The season of Lent: changing ourselves
MONSIGNOR SYLVESTER CRONIN writes that Lent begins with self-reflection and prayer . . .
For the members of Legatus and other self-identified reformers, St. Ignatius of Loyola offered some words of wisdom: “He who goes about to reform the world must begin with himself or he loses his labor.”
The men and women of Legatus are committed to infusing our Catholic faith into daily life in the family, business and community. Through good works and high ethical standards, these “ambassadors for Christ” have been ultimately able to influence the world marketplace. Yet, as Ignatius reminds us, trying to change the world will not work if we don’t first change ourselves.
So, how do we arm ourselves spiritually for a mission that is often counter-cultural in the society we live in? How do we sustain the courage and conviction necessary to bring the faith into our families and workplaces when the secular media and peer pressure are constantly raising obstacles and offering tempting alternatives?
The Catholic Church, in her wisdom, supplies the answer by giving us the beautiful season of Lent — a time to step back, seek quiet time and look inward. It’s a time to examine our lives and fortify our spiritual “muscle” through the traditional disciplines of prayer, fasting and almsgiving — the Church’s guidelines for the journey into our hearts throughout these 40 days.
The first one, personal prayer, is not always easy. Being still is the hardest part, especially for those of us who are geared for activity, achieving results, and getting the job done. Do you remember the story of Martha and Mary in Luke 10:38? Jesus has gone to Bethany. Mary sits at his feet and listens to him while Martha is “burdened with much serving.” Martha gets angry at Mary’s inactivity.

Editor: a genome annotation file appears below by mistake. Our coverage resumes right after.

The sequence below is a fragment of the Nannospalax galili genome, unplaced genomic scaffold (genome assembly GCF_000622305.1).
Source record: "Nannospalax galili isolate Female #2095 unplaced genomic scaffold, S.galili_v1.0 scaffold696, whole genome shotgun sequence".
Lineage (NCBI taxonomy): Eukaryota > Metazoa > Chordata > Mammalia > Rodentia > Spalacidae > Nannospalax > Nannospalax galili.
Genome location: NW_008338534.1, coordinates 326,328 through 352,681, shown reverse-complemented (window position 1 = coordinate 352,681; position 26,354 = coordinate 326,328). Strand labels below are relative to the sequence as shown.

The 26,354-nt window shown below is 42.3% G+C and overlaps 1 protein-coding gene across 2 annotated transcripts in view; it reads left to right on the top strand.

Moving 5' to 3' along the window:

The conflict between Martha and Mary describes what happens inside many of us when we try to be still and pray. The Martha within us gets restless and says, “That’s enough time wasted; there are jobs to be done,” and tries to pull the Mary in us out of reflection and listening. If we want to be people of serious prayer, we must first learn to be still. Spending time with our Eucharistic Lord during exposition of the Blessed Sacrament and meditative reading of scripture can help us to slow down enough to truly hear and respond to the Word of God.
The guideline of fasting may appear at first to be inconsequential or even self-serving. After all, who hasn’t fasted to achieve the desired physical results of losing a few pounds? But when we take a more mature approach to the idea of fasting, we see how it relates to all of our worldly desires and weaknesses. In this sense, fasting can lead us to a thorough examination of conscience and the sacrament of Reconciliation. Not just a check-list of do’s and don’ts, but rather an intelligent assessment of our actions and motivations. Are we simply carrying out the letter of the law or are we experiencing true conversion of heart? The sacrament of Reconciliation is an important step toward a life-giving relationship with Christ.
The third Lenten discipline, almsgiving, is inherent in Legatus membership and its practical application of the teachings of Christ and his Church. Still, the season of Lent offers us an opportunity to reflect on something deeper than sharing our resources. It is the gift of human dignity. Generous giving is made sacred when it includes respect for the human person, particularly for the most vulnerable among us.
Christians are called to be more than sympathetic; we are to be empathetic, to identify with and share the experience of another — to walk in his shoes. Moreover, we are called to attack the root of the problem and help our neighbor lift himself out of the situation causing his struggle. Lent is a suitable time to reflect on the seven themes of Catholic social teaching and incorporate them into our mission.
Integrating the three guidelines of prayer, fasting and almsgiving into Lent’s 40 days can provide a framework for our spiritual journey where we can renew our commitment to living the Gospel message. May this time of personal renewal reignite our passion for bringing Christian values into the marketplace and, in so doing, allow us to reform our world.
MONSIGNOR SYLVESTER J. CRONIN III is the chaplain of Legatus’ Central Jersey Chapter and pastor of St. James Parish in Basking Ridge, N.J. He is also the managing director of Stewardship and Development for the Diocese of Metuchen.